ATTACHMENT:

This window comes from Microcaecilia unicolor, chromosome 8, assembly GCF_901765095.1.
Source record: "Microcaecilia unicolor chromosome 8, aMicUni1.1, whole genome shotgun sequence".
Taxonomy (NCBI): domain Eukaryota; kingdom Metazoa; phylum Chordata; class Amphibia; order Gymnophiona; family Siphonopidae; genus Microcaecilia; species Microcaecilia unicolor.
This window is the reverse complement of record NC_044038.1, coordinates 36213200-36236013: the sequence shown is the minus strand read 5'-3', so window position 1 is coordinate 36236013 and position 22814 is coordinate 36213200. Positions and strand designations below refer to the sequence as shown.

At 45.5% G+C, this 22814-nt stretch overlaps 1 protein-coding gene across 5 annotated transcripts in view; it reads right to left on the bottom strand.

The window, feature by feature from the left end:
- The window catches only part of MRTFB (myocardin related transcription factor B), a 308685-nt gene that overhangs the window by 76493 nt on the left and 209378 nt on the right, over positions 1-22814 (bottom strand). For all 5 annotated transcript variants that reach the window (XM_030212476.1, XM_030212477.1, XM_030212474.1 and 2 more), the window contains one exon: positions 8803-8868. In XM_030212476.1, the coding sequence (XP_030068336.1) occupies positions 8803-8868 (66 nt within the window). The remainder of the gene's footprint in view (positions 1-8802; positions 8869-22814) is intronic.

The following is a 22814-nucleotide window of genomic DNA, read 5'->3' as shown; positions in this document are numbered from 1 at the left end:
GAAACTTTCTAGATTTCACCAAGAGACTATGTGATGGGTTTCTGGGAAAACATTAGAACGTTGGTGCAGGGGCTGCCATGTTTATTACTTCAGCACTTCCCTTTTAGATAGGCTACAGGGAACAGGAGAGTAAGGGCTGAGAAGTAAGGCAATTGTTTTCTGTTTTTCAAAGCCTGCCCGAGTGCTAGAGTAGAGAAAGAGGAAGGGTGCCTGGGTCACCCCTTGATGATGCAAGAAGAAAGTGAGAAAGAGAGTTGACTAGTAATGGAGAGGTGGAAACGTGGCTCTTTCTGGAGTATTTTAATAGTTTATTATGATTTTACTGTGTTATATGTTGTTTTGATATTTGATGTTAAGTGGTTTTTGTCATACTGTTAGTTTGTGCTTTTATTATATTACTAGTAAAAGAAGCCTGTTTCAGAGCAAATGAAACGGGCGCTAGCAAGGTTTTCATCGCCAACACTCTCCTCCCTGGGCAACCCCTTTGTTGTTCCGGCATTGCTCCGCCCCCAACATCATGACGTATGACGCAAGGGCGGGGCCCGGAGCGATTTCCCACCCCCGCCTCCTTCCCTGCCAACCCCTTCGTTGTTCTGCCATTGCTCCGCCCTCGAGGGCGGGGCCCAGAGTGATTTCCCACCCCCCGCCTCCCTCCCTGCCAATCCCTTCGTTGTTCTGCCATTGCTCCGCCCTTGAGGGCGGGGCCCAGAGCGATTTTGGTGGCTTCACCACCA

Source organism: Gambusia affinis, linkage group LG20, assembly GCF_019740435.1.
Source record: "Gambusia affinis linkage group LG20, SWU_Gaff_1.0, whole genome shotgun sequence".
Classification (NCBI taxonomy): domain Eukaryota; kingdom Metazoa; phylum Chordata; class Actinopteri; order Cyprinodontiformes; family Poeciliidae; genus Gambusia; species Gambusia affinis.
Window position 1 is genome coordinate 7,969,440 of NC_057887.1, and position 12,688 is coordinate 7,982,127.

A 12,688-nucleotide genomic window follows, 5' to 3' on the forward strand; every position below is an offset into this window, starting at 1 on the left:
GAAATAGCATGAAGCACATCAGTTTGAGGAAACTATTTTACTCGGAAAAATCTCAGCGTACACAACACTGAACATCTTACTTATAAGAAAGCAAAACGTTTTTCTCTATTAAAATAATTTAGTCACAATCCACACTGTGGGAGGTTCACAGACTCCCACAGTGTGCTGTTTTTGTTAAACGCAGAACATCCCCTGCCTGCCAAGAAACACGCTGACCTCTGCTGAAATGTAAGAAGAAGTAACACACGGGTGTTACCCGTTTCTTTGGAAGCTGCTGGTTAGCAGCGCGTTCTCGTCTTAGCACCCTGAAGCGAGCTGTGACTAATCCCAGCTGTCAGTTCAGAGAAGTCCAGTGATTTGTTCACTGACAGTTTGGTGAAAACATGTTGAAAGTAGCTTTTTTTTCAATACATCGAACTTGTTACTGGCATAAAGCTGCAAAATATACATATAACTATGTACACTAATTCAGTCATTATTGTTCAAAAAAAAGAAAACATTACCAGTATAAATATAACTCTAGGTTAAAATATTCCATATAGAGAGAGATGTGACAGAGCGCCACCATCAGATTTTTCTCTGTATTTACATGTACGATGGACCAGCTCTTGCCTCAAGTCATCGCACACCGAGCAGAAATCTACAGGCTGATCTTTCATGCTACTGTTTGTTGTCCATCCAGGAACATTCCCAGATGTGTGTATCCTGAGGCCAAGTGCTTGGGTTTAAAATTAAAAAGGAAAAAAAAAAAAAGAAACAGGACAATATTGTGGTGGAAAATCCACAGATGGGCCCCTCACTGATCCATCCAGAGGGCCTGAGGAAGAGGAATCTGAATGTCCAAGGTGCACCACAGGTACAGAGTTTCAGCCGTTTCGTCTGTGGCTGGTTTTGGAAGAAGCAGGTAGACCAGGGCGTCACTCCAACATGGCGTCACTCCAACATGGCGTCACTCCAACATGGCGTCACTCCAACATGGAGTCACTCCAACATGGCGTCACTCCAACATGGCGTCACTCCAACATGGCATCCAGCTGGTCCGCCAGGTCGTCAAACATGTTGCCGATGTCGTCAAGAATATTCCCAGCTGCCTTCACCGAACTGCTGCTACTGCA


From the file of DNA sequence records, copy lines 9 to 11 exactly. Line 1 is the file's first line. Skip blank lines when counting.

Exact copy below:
GAAACTTTCTAGATTTCACCAAGAGACTATGTGATGGGTTTCTGGGAAAACATTAGAACGTTGGTGCAGGGGCTGCCATGTTTATTACTTCAGCACTTCCCTTTTAGATAGGCTACAGGGAACAGGAGAGTAAGGGCTGAGAAGTAAGGCAATTGTTTTCTGTTTTTCAAAGCCTGCCCGAGTGCTAGAGTAGAGAAAGAGGAAGGGTGCCTGGGTCACCCCTTGATGATGCAAGAAGAAAGTGAGAAAGAGAGTTGACTAGTAATGGAGAGGTGGAAACGTGGCTCTTTCTGGAGTATTTTAATAGTTTATTATGATTTTACTGTGTTATATGTTGTTTTGATATTTGATGTTAAGTGGTTTTTGTCATACTGTTAGTTTGTGCTTTTATTATATTACTAGTAAAAGAAGCCTGTTTCAGAGCAAATGAAACGGGCGCTAGCAAGGTTTTCATCGCCAACACTCTCCTCCCTGGGCAACCCCTTTGTTGTTCCGGCATTGCTCCGCCCCCAACATCATGACGTATGACGCAAGGGCGGGGCCCGGAGCGATTTCCCACCCCCGCCTCCTTCCCTGCCAACCCCTTCGTTGTTCTGCCATTGCTCCGCCCTCGAGGGCGGGGCCCAGAGTGATTTCCCACCCCCCGCCTCCCTCCCTGCCAATCCCTTCGTTGTTCTGCCATTGCTCCGCCCTTGAGGGCGGGGCCCAGAGCGATTTTGGTGGCTTCACCACCA

Source organism: Gambusia affinis, linkage group LG20, assembly GCF_019740435.1.
Source record: "Gambusia affinis linkage group LG20, SWU_Gaff_1.0, whole genome shotgun sequence".